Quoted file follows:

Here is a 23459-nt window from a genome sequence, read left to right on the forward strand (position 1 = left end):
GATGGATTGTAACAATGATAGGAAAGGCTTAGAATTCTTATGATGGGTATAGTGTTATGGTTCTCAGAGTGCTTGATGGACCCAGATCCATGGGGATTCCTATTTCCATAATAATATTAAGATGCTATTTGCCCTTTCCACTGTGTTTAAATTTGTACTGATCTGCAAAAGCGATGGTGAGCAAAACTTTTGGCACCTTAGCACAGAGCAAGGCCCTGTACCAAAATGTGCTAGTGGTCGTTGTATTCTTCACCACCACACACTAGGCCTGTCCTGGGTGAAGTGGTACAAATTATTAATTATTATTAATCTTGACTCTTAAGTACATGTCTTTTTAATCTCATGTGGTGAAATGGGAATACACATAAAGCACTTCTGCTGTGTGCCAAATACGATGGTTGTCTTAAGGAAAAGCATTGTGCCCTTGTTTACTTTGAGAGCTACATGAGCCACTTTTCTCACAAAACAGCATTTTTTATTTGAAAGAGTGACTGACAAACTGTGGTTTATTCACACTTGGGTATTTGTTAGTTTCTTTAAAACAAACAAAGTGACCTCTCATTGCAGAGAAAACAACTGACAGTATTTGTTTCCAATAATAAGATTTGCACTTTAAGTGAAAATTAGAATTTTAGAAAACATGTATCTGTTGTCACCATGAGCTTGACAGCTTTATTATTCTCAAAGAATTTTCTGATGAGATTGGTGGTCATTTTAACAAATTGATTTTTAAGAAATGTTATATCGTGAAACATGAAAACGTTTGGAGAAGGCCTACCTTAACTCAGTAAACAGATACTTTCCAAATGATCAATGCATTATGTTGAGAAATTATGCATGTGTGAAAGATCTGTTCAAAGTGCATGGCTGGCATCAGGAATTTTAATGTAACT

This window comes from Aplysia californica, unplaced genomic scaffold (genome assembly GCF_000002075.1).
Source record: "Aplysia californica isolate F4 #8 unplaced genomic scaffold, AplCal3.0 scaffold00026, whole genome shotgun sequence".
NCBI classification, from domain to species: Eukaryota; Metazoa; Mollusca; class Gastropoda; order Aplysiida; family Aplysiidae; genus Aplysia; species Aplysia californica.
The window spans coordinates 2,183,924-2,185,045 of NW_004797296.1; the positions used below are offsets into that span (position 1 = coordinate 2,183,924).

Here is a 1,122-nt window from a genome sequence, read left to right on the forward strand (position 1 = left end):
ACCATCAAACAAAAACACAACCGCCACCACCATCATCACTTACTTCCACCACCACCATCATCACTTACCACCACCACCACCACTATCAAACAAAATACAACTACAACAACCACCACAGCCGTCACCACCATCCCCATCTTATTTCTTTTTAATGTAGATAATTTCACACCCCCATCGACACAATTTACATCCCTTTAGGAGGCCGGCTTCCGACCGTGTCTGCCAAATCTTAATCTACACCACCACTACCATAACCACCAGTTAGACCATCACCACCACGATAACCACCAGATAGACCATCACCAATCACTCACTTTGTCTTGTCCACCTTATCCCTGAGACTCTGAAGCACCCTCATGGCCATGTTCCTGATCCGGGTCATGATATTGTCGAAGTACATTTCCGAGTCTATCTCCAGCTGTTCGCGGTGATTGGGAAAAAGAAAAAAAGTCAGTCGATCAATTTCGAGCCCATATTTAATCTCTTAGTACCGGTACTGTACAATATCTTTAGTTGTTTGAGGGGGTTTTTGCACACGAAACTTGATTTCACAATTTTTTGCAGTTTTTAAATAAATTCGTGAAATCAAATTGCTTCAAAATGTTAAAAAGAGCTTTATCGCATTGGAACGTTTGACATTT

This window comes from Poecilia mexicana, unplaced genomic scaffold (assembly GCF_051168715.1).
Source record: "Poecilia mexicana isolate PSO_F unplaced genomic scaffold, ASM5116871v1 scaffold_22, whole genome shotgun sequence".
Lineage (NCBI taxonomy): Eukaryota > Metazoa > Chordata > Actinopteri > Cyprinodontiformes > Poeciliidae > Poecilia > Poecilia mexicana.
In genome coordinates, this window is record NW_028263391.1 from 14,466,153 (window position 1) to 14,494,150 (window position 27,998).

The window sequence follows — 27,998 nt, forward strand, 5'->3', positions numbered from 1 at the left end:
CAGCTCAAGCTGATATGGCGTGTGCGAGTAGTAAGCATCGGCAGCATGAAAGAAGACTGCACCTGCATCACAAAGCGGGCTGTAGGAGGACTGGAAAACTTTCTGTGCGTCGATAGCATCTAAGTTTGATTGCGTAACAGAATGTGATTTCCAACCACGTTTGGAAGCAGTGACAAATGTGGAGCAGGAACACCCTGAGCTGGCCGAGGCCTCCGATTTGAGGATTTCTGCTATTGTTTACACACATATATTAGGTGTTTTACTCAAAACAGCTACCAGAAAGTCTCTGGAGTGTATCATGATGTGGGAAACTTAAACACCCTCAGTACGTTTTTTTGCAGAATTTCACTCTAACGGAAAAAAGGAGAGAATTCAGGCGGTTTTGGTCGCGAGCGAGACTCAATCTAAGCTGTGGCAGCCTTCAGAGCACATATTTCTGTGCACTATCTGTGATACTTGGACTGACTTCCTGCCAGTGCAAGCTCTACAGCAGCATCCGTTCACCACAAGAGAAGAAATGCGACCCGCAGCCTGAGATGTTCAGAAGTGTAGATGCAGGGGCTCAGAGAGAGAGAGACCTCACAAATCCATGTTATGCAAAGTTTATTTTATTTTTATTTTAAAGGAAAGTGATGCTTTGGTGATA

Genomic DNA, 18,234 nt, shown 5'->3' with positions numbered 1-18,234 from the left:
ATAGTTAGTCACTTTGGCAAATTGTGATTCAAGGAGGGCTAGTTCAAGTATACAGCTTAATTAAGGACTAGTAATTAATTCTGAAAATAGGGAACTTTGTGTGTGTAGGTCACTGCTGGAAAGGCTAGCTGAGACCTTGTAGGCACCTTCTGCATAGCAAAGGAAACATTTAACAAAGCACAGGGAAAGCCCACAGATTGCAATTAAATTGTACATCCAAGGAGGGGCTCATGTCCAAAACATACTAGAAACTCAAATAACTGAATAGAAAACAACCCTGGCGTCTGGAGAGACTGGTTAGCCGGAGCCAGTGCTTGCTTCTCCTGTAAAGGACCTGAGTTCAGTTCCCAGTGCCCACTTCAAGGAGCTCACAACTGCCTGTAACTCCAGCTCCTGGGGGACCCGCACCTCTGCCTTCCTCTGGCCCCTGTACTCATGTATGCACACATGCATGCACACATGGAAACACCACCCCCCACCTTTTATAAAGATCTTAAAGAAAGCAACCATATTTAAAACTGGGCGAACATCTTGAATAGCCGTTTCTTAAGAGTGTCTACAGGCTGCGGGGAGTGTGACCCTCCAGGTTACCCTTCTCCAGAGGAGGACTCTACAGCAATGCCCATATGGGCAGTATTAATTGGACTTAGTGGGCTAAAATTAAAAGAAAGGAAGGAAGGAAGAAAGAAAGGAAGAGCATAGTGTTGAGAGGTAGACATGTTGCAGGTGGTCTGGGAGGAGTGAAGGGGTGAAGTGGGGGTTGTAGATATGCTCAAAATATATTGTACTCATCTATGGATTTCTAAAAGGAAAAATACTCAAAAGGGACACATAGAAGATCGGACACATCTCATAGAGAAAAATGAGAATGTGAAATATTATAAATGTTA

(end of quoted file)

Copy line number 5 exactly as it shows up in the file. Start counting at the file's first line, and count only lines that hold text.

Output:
NCBI classification, from domain to species: Eukaryota; Metazoa; Mollusca; class Gastropoda; order Aplysiida; family Aplysiidae; genus Aplysia; species Aplysia californica.